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Posts Tagged ‘New York’

On the way to the inner sanctum of Food Network, our new best friend Chef Rob told us about two things we should experience. He didn’t exactly have to twist our arms, since the first suggestion was chocolate.

chocolate

Not just any chocolate: luxury chocolate

Jacque Torres chocolate. These are not your basic supermarket sweets, so the deliberation and decision-making took some time…
choosing chocolates

Decisions, decisions....

We ended up with an assortment, including a mystery chocolate. It was a legitimate mystery, too–not even the girls behind the counter knew what was in it. Every batch includes three flavors and the people who make them don’t tell what they are. We detected hazelnut, caramel, and…a mystery. Then there were chocolates with wine, with salt, with lavender, with…well, I’d better stop before revealing how seriously piggy we were.
more chocolate

We snarfed down two before remembering to pull out the camera

Stuffed with chocolate, the only thing to do was walk it off. Fortunately, suggestion number two was this: High Line park sign It’s a rather wonderful park up above the street… High Line Park railing And when you look south, you can see all the way to the Statue of Liberty.
View of Lady Liberty

It's tiny, but it's out there

The other direction is this fun building… twisted building and along the way, many beautiful flowers. tulip It was a lovely walk and we enjoyed it very much. If you find yourself in the area, stop in for a box of chocolates then take yourself for a walk in the park. And if you see Chef Rob, tell him the girls from Texas said, “Hi.”

P.S. This is how New Yorkers park their cars. The mind (the minds of us from wide open spaces, anyway) boggles.

tall, scary parking structure

How do they get them up there?

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Our happy foursome at breakfast.

Yes, we're eating again.


After our triumph at Carnegie Hall, many (most?) of the orchestra and chorus went home the next day. Not our little crew. We had shows to see, food to eat, and adventures to enjoy! But first, we had to move.

Oh, you know us better than that by now. First, we had breakfast.

omelet & bagel

Ham & cheese omelet. The potatoes tasted much better than they looked.

lox & bagels

Rosemary & Vikki opted for lotsa lox.

Technically, we could’ve stayed put and paid a small fortune for our hotel rooms, but thrifty souls that we are, we had found an apartment to rent. Upper West Side, doorman building, just around the corner from John Lennon’s last (living) address. So off we went.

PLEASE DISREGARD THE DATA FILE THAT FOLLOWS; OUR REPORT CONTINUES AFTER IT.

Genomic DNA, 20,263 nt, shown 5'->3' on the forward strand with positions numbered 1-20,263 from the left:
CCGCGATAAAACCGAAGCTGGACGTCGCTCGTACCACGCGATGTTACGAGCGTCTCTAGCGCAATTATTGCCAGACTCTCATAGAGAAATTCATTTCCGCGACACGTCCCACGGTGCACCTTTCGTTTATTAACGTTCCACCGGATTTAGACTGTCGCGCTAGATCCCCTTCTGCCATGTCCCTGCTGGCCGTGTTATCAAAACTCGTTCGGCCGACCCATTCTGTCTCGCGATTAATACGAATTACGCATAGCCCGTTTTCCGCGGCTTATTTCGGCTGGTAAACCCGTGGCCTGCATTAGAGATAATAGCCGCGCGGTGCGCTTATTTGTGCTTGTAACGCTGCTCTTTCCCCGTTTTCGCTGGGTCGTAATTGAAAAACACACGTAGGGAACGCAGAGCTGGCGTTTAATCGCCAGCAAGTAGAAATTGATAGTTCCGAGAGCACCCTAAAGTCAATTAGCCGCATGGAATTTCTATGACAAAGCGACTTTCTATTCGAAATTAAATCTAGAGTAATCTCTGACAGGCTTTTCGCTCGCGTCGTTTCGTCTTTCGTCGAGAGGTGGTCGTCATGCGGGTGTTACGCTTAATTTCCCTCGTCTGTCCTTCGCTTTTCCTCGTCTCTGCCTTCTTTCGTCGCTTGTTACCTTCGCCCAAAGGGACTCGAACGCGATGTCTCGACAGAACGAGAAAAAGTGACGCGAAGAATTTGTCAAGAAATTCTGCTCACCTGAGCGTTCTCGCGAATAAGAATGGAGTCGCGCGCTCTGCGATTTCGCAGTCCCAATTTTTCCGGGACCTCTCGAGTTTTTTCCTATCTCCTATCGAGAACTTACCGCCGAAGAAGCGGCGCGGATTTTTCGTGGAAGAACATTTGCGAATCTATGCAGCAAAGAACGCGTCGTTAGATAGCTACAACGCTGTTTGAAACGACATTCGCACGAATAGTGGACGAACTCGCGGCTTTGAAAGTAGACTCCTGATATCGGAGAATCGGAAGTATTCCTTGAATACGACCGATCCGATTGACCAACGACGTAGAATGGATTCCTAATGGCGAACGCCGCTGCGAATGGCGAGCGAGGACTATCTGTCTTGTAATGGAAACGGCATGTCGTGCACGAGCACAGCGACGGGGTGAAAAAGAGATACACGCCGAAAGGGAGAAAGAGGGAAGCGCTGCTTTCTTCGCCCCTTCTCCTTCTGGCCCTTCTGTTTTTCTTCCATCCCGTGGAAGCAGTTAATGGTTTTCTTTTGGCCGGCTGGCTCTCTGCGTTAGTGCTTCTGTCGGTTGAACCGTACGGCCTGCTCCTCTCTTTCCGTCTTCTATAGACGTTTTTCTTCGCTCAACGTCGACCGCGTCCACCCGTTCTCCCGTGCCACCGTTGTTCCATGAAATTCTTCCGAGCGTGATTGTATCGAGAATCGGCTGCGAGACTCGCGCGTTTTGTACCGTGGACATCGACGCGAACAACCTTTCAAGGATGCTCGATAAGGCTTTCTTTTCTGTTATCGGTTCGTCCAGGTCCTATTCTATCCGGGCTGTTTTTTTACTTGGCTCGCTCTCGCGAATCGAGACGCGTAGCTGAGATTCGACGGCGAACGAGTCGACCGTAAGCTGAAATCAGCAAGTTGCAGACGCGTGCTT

Apartment living room

Beverly getting cozy on the couch.


apartment bedroom

A VERY comfy bed.


apartment kitchen

Apparently this is considered spacious by New York standards


I highly recommend going the condo/flat/apartment route over most hotels when traveling, it usually costs less and is often more comfortable. At least, that’s been my experience!

Once we moved in–which only required one extra trip to enlist the doorman’s help getting the door unlocked–we hopped on the subway to head back to Chelsea Market. Remember I said there were stories yet to tell from that place? It was the high point of my trip, possibly my year . . . and I’ll tell all in my next post.

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Please be advised that the taking of photos inside Carnegie Hall is strictly forbidden, even during rehearsals, so I have no idea where this came from.

View from the stage at Carnegie Hall

The fact this is the view from my seat on the stage is a cosmic coincidence.

And yes, by the way, that round thing in the middle of the picture is a gong. The stage is not so big and we were practically seated in the percussion section. In my usual back row seat I had four rows of altos to muffle the sound but I pitied the front row peeps.

No matter how many times I perform there, I find it impossible to be on that stage and not think about those who have stood where (or darn close to where) I’m standing. Tchaikovsky conducted the opening concert. The Beatles were there…though they had to scrap the live album recorded that night as the only sound was that of fans screaming. Judy Garland did a show there, with Carol Burnett, I believe. Stars of stage, screen, and every kind of music have been there and done that. It’s an icon, and as the t-shirt says, “If you haven’t played it, you haven’t made it.”
Carnegie quote

So, we played it. Unlike previous gigs, when we performed with the Opera Orchestra of New York, there was no audience for the rehearsal, which was a good thing. At one point someone . . . someone very close to me, possibly in my chair . . . came in two beats early with a perfectly beautiful “K” sound and a rich, ringing tone. I blame Vikki for leading me. . . er, whoever it was. . . astray. But never mind, it was just rehearsal, and as our bass soloist said when he missed an entrance during the recording session, “It may have been early, but it was fabulous.” I’m pleased to report there was no such foolishness from our section during the actual performance.